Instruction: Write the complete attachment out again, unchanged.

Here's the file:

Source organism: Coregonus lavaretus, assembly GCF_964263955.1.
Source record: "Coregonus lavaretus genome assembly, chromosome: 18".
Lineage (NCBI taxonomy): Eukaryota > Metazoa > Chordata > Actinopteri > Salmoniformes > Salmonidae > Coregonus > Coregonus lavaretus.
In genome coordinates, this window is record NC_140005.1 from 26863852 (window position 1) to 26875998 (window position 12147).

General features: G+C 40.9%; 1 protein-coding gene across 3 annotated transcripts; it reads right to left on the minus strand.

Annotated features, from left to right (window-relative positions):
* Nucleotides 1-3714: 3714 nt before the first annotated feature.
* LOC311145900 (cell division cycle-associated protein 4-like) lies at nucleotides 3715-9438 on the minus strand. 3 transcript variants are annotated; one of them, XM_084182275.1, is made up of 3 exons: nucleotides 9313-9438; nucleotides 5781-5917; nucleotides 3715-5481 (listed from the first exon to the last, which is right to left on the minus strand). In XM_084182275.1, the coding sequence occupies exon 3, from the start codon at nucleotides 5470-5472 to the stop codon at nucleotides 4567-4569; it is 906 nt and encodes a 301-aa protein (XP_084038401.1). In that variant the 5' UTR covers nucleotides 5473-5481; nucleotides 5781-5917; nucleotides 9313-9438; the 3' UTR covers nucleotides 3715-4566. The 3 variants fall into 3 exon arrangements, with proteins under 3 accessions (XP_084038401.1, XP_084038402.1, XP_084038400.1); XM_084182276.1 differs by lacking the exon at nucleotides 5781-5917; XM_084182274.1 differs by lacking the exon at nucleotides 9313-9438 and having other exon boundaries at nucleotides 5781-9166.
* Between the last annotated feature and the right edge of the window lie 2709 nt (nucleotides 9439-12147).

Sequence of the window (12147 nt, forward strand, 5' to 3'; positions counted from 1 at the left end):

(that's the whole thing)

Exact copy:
Source organism: Coregonus lavaretus, assembly GCF_964263955.1.
Source record: "Coregonus lavaretus genome assembly, chromosome: 18".
Lineage (NCBI taxonomy): Eukaryota > Metazoa > Chordata > Actinopteri > Salmoniformes > Salmonidae > Coregonus > Coregonus lavaretus.
In genome coordinates, this window is record NC_140005.1 from 26863852 (window position 1) to 26875998 (window position 12147).

General features: G+C 40.9%; 1 protein-coding gene across 3 annotated transcripts; it reads right to left on the minus strand.

Annotated features, from left to right (window-relative positions):
* Nucleotides 1-3714: 3714 nt before the first annotated feature.
* LOC311145900 (cell division cycle-associated protein 4-like) lies at nucleotides 3715-9438 on the minus strand. 3 transcript variants are annotated; one of them, XM_084182275.1, is made up of 3 exons: nucleotides 9313-9438; nucleotides 5781-5917; nucleotides 3715-5481 (listed from the first exon to the last, which is right to left on the minus strand). In XM_084182275.1, the coding sequence occupies exon 3, from the start codon at nucleotides 5470-5472 to the stop codon at nucleotides 4567-4569; it is 906 nt and encodes a 301-aa protein (XP_084038401.1). In that variant the 5' UTR covers nucleotides 5473-5481; nucleotides 5781-5917; nucleotides 9313-9438; the 3' UTR covers nucleotides 3715-4566. The 3 variants fall into 3 exon arrangements, with proteins under 3 accessions (XP_084038401.1, XP_084038402.1, XP_084038400.1); XM_084182276.1 differs by lacking the exon at nucleotides 5781-5917; XM_084182274.1 differs by lacking the exon at nucleotides 9313-9438 and having other exon boundaries at nucleotides 5781-9166.
* Between the last annotated feature and the right edge of the window lie 2709 nt (nucleotides 9439-12147).

Sequence of the window (12147 nt, forward strand, 5' to 3'; positions counted from 1 at the left end):